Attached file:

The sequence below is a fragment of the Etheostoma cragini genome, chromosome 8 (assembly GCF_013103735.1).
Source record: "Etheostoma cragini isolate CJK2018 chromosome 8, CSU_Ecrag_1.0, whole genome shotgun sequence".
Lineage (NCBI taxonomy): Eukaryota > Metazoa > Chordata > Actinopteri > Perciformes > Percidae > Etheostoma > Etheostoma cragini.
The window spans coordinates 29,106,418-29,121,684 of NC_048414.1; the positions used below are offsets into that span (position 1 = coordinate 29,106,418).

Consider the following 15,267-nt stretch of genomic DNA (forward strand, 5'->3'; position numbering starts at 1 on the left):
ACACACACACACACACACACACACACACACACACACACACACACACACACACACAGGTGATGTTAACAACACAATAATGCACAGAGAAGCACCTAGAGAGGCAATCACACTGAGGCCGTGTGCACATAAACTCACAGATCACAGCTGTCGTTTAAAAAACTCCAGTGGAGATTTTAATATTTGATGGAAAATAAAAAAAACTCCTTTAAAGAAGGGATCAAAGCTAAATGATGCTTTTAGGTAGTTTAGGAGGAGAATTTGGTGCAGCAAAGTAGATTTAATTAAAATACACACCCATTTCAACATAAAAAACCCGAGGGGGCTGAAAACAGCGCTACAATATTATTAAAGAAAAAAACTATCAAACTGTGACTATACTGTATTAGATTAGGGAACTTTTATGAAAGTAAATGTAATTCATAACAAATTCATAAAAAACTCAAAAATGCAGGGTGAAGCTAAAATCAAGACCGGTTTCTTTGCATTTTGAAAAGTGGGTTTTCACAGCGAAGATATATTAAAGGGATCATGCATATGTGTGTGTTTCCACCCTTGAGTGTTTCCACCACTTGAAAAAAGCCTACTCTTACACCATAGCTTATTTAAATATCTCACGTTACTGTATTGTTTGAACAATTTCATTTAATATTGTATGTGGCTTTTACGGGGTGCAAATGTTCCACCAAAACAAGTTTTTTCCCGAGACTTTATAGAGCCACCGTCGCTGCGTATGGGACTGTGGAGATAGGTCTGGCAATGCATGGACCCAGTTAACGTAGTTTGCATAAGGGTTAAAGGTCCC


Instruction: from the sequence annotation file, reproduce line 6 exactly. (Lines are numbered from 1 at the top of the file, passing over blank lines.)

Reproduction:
ACACACACACACACACACACACACACACACACACACACACACACACACACACACAGGTGATGTTAACAACACAATAATGCACAGAGAAGCACCTAGAGAGGCAATCACACTGAGGCCGTGTGCACATAAACTCACAGATCACAGCTGTCGTTTAAAAAACTCCAGTGGAGATTTTAATATTTGATGGAAAATAAAAAAAACTCCTTTAAAGAAGGGATCAAAGCTAAATGATGCTTTTAGGTAGTTTAGGAGGAGAATTTGGTGCAGCAAAGTAGATTTAATTAAAATACACACCCATTTCAACATAAAAAACCCGAGGGGGCTGAAAACAGCGCTACAATATTATTAAAGAAAAAAACTATCAAACTGTGACTATACTGTATTAGATTAGGGAACTTTTATGAAAGTAAATGTAATTCATAACAAATTCATAAAAAACTCAAAAATGCAGGGTGAAGCTAAAATCAAGACCGGTTTCTTTGCATTTTGAAAAGTGGGTTTTCACAGCGAAGATATATTAAAGGGATCATGCATATGTGTGTGTTTCCACCCTTGAGTGTTTCCACCACTTGAAAAAAGCCTACTCTTACACCATAGCTTATTTAAATATCTCACGTTACTGTATTGTTTGAACAATTTCATTTAATATTGTATGTGGCTTTTACGGGGTGCAAATGTTCCACCAAAACAAGTTTTTTCCCGAGACTTTATAGAGCCACCGTCGCTGCGTATGGGACTGTGGAGATAGGTCTGGCAATGCATGGACCCAGTTAACGTAGTTTGCATAAGGGTTAAAGGTCCC